Image courtesy of www.impawards.com
Adam Sandler……….Paul ‘Wrecking’ Crewe
Burt Reynolds……….Coach Nate Scarborough
James Cromwell……….Warden Hazen
Walter Williamson……….Errol Dandridge
Michael Irvin……….Deacon Moss
Edward Bunker……….Skitchy Rivers
David Patrick Kelly……….Unger
Terry Crews……….Cheeseburger Eddy
Joey Diaz……….Big Tony
If there’s one thing that separates Adam Sandler from the rest of the SNL alumni is that beyond his success lies a man who has never settled for just ‘being funny’ in one particular way. He has always strove to improve on himself and his work; he has shown dramatic acting chops in last year’s Spanglish and has been the driving force behind some of the funniest (and most profitable) comedies of the last decade. He has quite the diverse amount of comedies under his belt, from ’80s inspired The Wedding Singer to sports comedies Happy Gilmore (golf) and The Waterboy (football).
And he isn’t a stranger to the world of the remake with 2002’s Mr. Deeds, a remake of the 1936 movie Mr. Deeds Goes to Town. And with one football-themed movie, and one remake already under his belt, comes a remake of a football movie. But this isn’t Necessary Roughness he’s taking on; Sandler, in his quest to improve upon his previous work, has taken on one of the greatest football movies ever made: The Longest Yard.
And he’s reprising one of the most noteworthy performances and characters of Burt Reynolds’ career in Paul ‘Wrecking’ Crewe, a washed up former NFL quarterback who manages to land himself in prison. From there, he’s pegged to lead the inmates in a game against the prison guards in a game with lots of consequences.
Joining him in this remake is long-time friend Chris Rock as Caretaker, Crewe’s right hand man and faithful assistant. And much like Michael Caine did in 2000’s Get Carter after headlining the 1971 version of the same movie, Reynolds steps into a supporting role as Coach Nate Scarborough after previously starring as Paul Crewe.
The thing that stands out most about this remake is the chemistry between its’ two leading men. Sandler and Rock are friends off screen, and unlike a lot of friends who don’t mesh well on screen Sandler and Rock have an instant chemistry that their characters do. Sandler is more of the straight man and Rock the one with the funny one-liners, but it works in a real under-powering way. It’s also a much different chemistry than Reynolds and Jim Hampton (the original Caretaker) had in the first one as well. Rock can a say a lot more controversial things than Hampton could (both in terms of race relations since 1974 as well as the simple fact that Rock’s riffing on the same subject forms the bulk of his stand-up act and is much more natural, and acceptable) and it makes for some of the movie’s funnier moments.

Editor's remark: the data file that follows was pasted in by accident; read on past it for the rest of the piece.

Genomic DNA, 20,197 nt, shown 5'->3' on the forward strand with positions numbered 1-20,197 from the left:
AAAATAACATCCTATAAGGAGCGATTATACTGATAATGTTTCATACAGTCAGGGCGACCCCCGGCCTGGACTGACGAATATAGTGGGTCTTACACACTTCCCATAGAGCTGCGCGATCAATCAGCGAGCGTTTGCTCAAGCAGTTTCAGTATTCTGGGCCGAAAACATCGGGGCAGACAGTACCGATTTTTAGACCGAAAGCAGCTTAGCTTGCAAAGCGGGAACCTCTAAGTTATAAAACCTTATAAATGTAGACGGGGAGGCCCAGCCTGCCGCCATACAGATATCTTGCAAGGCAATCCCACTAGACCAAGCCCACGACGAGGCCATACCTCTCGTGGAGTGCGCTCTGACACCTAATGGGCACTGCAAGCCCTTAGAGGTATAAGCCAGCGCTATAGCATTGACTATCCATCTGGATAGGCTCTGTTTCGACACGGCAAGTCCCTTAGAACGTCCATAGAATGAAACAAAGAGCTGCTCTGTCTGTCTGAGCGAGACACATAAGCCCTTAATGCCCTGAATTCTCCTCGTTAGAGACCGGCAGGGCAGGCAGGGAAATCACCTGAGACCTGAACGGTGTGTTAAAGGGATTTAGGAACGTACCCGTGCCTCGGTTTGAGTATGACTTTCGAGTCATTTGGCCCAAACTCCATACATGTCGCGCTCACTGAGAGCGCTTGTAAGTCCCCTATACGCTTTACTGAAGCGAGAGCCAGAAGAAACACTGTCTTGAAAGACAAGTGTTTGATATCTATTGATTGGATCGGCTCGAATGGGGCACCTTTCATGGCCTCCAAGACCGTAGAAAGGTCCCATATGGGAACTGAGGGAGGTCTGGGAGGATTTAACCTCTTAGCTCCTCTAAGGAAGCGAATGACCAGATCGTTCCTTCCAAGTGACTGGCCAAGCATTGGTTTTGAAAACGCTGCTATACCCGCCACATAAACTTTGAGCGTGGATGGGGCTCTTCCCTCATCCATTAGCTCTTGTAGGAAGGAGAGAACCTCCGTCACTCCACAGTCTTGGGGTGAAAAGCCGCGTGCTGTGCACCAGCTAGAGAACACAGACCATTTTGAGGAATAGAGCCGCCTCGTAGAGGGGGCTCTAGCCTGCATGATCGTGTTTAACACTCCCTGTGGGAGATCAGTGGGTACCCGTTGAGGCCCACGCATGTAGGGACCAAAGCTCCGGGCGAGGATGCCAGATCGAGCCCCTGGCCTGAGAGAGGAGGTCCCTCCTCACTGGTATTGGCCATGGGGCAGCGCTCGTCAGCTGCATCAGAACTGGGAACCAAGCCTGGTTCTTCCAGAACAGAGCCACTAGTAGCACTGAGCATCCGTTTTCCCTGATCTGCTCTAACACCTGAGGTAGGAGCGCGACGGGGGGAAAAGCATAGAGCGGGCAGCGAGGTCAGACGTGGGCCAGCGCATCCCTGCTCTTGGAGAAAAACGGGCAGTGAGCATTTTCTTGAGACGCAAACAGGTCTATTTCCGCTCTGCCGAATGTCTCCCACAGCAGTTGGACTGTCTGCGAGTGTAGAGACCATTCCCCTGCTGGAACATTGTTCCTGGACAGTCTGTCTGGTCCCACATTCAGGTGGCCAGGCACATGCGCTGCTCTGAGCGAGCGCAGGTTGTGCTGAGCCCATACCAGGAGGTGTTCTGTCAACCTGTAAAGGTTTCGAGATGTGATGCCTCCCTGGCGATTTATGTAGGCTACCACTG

Sandler’s dedication to becoming Paul Crewe really shows throughout the movie. While he chaffs when he uses some of the same dialogue scripted for Reynolds in 1974, when he’s given a chance to adapt the story to his brand of acting and comedy he really does it well.
Physically he looks much more powerful than in any other movie he’s been in; he looks the part of a former NFL football player. He also moves under center and on the field like someone who has been there before; his work with former NFL quarterback Sean Salisbury shows. Under center he does the little things, like check down receivers and scanning the defensive backfield, to a high level. You can accept Sandler as Paul Crewe, former NFL MVP, because he does the things beyond just being funny in order to succeed.
And that’s what this movie is: a comedy. The cast isn’t out there attempting to one-up each other or try and win an Oscar. The thing that makes this movie work is that the whole cast jumps into their roles with some gusto. Newcomers like R&B artist Nelly, former NFL wideout Michael Irvin and pro wrestling stars Steve Austin and Bill Goldberg all are given just enough to make their characters work without their relative lack of acting experience being exposed.
Peter Segal deserves a lot of credit for not trying to take more out of his actors than they can provide. Someone like Bob Sapp, a kickboxing star, plays Switowski in much the same way Richard Kiel played Samson. Sapp is given just enough to do that he isn’t out of his league; most of the cast is given one or two lines at a time. Segal doesn’t expose anyone to standing out for not being able to do the job; his movie is a crafting of athletic and acting talent to its’ utmost.
In a movie about a team sport, Segal does an admirable job of keeping the weaknesses of his non-acting cast from being exposed. Guys like former Denver Bronco linebacker Bill Romanowski, ex-WWE champion Kevin Nash and NFL washout Brian Bosworth have memorable characters in the limited screen time they get.
The 1974 version is a much darker film that is more about defying authority than this one is. The guards and convicts are much more pawns of the warden than they are two factions who disagree with the condition they find themselves in. While this movie is played more for the comedic aspect than the original, the spirit and the fun still remain. It’s a fun movie with a cast that is well-suited for it, and it shows.